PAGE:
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Steam purges Pepe emoticons after copyright complaint

Steam has removed icons featuring Matt Furie’s cartoon frog Pepe from its platform, part of Furie’s larger legal battle to wrest the character away from the far right. As reported by Kotaku, users began complaining yesterday that Pepe and Pepe-like emoticons had disappeared from their inventory. The developer of a game called Make America Great Again: The Trump Presidency wrote that they’d removed their emoticons after Steam received a legal order. “If we sign a thing that says [Furie] can sue us and not them Valve will put it back up,” they wrote. “At the moment we're not going to sign that because going to court is... bad even if we're right.”

Furie’s lawyer August Louis Tompros told Kotaku that he didn’t proactively single out Steam. “A Steam user let us know that there were Pepe images being sold on the site, and that they were being used on that site by people in connection with hateful speech. We asked Steam to take those down, and it appears that it has done that.”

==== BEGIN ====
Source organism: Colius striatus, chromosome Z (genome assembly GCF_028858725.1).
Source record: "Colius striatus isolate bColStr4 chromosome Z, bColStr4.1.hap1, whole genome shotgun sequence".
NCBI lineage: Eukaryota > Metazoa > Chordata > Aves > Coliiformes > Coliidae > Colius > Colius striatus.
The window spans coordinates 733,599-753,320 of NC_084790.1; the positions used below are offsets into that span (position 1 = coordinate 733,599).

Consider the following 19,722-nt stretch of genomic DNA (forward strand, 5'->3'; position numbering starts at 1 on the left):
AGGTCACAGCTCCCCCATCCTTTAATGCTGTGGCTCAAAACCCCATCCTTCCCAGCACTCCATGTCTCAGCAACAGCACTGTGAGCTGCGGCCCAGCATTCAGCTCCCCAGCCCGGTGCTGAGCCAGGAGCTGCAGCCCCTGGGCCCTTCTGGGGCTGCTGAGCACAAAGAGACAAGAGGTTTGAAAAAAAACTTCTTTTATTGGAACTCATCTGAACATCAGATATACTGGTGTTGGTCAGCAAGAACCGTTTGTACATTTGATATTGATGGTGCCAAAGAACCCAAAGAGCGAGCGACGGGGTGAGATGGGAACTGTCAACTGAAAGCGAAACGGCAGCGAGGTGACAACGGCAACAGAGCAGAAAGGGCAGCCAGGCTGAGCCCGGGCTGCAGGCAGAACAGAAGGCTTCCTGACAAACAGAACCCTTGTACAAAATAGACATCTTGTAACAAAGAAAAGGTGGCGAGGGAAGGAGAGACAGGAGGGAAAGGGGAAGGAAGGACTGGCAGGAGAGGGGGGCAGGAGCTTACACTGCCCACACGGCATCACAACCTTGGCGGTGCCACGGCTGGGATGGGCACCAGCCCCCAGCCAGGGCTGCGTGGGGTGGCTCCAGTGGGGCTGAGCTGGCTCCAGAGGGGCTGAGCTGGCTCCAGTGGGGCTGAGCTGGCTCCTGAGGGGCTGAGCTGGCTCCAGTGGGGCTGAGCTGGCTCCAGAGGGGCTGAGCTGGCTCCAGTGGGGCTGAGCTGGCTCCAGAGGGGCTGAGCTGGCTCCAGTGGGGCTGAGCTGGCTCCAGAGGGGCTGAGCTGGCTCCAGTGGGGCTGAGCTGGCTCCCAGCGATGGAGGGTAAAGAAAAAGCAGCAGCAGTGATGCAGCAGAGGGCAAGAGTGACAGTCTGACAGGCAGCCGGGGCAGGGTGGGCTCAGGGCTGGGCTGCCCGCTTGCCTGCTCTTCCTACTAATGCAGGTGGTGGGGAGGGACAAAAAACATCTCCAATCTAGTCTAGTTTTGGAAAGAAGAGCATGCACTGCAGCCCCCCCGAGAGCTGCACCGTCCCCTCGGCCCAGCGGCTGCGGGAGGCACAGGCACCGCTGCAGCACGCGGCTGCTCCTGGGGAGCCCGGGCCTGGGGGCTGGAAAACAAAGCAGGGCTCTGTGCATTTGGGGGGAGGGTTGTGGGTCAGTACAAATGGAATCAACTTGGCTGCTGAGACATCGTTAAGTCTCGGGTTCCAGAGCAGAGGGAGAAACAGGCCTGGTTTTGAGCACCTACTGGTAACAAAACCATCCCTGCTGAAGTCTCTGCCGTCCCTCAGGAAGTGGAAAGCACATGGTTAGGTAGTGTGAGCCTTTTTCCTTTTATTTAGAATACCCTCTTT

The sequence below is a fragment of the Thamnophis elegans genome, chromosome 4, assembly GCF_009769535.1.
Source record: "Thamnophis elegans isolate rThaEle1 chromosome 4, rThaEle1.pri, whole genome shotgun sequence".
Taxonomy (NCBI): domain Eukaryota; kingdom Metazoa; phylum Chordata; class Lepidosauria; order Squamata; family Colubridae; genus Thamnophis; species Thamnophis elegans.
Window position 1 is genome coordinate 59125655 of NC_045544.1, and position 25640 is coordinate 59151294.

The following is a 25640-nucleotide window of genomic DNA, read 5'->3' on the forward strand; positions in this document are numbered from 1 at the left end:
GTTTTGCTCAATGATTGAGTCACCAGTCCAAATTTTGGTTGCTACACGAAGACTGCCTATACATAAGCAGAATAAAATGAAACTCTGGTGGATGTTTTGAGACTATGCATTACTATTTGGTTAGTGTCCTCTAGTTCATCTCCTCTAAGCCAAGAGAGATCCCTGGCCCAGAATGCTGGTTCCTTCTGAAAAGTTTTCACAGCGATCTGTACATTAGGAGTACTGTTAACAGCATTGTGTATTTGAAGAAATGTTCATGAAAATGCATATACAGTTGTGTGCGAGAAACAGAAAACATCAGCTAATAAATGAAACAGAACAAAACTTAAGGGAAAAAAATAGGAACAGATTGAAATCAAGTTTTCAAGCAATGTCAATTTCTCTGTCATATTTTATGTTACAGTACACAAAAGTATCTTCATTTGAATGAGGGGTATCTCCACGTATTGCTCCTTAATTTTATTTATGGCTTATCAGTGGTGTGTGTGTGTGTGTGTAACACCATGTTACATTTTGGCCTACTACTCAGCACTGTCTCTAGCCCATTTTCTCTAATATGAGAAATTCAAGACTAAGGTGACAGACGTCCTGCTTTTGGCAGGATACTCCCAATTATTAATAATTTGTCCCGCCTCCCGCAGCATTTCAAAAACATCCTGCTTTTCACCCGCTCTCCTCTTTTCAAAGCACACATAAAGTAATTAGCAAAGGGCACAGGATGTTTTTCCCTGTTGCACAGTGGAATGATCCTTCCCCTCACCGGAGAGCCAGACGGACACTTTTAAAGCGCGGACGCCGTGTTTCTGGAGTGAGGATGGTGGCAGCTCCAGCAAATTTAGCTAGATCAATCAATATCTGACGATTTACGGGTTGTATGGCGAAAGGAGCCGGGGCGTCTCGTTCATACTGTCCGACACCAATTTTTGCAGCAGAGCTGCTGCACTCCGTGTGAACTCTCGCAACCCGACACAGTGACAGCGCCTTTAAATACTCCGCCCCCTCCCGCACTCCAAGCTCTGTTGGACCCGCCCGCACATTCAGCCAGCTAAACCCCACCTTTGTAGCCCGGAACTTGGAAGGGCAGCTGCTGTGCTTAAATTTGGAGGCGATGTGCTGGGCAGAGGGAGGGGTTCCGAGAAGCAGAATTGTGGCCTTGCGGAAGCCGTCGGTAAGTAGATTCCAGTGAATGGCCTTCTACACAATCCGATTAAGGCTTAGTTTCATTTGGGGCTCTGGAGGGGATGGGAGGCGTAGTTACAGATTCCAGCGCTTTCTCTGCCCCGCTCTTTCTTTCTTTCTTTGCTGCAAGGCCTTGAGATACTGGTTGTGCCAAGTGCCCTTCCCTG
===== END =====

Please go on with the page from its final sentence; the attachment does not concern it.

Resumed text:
Furie has previously pledged to stop anyone from misappropriating Pepe, who originally appeared in the comic Boy’s Club, “in any way that espouses racism, white supremacy, Islamophobia, anti-Semitism, Nazism, or any other form of hate.” He filed a successful complaint against the author of a children’s book that used Pepe’s likeness in a veiled anti-Islam allegory. The connection with hate is less direct here, and Make America Great Again’s developer claims that the banned emoticons are visually distinct from Pepe, although at least one review of the game mentions Pepe by name. But the decision is consistent with Furie’s overall attempt to dampen the Pepe meme — which has drifted into some pretty dark places.